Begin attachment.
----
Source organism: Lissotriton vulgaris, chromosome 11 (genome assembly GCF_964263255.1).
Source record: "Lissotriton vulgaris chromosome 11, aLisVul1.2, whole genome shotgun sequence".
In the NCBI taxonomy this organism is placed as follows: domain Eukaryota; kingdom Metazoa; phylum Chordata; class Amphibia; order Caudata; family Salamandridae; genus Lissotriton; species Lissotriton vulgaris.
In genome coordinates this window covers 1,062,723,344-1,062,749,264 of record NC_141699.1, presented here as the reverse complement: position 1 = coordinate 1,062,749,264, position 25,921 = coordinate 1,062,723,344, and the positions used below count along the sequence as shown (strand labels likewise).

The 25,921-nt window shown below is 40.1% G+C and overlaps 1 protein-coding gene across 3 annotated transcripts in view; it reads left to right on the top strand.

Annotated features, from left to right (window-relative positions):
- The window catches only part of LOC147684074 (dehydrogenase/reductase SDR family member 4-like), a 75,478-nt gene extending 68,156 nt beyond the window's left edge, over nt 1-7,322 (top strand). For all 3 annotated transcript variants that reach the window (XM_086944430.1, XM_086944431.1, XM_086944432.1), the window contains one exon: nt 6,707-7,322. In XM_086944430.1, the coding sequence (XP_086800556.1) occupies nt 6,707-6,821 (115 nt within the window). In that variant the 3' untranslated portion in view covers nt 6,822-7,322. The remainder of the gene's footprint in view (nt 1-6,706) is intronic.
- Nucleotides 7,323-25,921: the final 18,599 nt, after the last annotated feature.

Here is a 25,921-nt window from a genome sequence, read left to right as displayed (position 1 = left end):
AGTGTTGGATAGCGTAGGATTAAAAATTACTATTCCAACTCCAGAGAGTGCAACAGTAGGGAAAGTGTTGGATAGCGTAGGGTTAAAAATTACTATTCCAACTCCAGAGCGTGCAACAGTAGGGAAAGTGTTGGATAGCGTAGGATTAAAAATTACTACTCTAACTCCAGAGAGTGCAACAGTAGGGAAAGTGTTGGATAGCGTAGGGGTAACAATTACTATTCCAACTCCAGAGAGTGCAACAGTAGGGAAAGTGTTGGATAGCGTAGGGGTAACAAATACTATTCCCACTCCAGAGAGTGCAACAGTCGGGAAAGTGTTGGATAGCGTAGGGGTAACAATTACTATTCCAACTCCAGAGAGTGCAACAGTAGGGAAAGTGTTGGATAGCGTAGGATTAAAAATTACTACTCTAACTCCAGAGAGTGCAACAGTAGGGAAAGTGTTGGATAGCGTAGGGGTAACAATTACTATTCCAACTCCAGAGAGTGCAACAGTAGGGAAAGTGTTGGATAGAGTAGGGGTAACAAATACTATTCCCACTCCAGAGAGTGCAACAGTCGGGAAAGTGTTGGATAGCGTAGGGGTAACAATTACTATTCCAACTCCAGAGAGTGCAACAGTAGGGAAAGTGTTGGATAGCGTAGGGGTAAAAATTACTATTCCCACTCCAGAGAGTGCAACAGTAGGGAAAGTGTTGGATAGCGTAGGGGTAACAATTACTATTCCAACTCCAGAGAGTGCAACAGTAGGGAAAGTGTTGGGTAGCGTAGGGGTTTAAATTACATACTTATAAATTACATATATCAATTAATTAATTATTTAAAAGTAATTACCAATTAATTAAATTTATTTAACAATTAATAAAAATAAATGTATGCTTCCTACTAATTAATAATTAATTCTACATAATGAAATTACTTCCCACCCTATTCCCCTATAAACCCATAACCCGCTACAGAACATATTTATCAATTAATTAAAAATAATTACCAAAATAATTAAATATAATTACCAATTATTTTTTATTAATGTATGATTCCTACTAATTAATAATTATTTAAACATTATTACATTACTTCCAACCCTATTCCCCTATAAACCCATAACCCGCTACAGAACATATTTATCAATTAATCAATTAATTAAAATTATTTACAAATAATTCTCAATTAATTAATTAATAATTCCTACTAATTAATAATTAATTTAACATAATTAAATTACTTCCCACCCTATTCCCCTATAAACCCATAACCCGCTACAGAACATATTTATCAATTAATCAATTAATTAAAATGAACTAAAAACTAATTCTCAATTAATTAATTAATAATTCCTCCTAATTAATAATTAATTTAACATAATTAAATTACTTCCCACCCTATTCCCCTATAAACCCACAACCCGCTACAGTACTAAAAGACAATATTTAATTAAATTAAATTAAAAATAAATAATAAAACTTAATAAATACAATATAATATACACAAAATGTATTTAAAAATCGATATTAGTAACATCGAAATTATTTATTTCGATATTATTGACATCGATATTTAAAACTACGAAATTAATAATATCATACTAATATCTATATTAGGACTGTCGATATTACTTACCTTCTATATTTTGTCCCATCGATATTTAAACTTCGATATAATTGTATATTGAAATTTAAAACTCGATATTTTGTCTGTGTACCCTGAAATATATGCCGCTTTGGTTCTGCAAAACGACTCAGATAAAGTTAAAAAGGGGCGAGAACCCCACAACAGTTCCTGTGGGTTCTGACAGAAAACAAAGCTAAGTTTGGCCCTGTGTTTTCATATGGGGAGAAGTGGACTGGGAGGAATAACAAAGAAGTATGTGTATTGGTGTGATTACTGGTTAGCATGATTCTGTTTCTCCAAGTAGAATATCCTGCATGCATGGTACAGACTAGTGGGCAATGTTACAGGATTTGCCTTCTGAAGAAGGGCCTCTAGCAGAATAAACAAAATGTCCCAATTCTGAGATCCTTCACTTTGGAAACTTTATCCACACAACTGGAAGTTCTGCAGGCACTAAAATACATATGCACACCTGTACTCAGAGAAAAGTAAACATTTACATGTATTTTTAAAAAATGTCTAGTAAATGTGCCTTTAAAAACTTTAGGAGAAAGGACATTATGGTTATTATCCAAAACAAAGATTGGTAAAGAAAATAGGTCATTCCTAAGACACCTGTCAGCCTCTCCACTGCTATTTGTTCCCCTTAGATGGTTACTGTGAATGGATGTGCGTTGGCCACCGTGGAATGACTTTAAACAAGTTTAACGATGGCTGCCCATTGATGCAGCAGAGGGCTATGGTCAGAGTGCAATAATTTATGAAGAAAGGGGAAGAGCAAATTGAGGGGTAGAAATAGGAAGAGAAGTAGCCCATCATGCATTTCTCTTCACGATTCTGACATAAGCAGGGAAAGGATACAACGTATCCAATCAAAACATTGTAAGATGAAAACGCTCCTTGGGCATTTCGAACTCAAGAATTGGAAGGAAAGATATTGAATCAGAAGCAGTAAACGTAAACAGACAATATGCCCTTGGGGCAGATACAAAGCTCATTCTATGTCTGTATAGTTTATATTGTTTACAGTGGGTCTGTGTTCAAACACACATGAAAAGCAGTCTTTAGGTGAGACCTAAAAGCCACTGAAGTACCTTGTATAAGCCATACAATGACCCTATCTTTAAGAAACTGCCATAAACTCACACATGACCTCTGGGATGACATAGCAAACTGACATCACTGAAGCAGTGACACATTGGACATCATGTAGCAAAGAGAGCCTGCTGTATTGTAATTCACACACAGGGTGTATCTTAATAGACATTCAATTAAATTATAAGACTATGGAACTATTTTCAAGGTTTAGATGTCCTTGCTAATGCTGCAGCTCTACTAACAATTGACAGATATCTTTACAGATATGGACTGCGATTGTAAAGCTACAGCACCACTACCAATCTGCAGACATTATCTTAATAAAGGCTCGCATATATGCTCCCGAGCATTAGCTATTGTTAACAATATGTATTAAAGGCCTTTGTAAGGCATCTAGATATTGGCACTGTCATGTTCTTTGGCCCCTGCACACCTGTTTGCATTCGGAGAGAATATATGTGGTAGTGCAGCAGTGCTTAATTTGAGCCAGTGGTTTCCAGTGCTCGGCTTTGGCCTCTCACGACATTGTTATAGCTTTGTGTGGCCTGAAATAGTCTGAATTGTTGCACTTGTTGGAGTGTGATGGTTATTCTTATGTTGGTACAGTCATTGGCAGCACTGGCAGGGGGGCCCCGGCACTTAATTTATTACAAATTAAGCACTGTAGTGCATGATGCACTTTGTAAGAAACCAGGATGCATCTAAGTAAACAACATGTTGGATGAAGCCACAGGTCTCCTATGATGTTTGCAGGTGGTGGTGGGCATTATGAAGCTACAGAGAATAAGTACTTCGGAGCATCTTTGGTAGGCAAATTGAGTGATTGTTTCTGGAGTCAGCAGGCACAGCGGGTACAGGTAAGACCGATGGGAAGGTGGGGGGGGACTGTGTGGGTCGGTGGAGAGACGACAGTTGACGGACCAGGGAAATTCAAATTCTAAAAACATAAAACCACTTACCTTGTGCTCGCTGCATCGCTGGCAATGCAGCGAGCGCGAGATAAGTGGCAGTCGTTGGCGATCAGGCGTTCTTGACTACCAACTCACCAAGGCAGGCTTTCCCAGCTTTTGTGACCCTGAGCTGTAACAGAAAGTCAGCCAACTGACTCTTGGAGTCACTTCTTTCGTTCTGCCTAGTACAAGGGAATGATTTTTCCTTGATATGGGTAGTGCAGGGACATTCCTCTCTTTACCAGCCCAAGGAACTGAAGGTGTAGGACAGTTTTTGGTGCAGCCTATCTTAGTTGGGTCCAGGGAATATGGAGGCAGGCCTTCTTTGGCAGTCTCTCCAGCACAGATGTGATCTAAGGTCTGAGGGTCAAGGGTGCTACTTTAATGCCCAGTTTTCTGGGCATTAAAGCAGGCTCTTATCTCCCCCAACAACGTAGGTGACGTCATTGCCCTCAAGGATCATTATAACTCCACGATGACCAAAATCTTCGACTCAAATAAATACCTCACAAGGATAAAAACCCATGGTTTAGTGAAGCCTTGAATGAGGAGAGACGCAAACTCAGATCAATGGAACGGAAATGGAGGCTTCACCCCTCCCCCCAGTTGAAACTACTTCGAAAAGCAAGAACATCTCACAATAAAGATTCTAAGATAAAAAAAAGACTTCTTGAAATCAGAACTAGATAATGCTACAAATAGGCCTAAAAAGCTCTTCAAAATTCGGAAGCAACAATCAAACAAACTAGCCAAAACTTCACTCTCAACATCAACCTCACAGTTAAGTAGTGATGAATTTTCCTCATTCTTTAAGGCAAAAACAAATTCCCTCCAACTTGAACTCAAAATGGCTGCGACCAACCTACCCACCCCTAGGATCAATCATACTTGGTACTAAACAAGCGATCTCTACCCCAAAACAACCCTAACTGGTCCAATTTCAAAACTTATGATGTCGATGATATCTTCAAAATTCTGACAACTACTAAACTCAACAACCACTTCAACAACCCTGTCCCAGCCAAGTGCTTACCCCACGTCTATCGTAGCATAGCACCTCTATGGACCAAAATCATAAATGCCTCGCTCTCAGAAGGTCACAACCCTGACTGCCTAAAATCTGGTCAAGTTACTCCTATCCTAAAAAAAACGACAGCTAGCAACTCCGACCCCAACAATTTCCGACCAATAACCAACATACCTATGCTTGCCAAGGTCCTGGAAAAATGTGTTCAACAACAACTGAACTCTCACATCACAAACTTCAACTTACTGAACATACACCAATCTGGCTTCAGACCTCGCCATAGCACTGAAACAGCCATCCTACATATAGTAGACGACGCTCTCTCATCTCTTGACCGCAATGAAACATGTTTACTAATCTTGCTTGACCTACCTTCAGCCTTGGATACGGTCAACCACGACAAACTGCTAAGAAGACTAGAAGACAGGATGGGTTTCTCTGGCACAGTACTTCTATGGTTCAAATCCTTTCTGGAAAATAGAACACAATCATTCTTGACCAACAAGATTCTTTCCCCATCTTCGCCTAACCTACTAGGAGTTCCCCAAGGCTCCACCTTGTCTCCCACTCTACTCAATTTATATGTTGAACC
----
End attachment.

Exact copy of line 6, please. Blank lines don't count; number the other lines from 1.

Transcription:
Annotated features, from left to right (window-relative positions):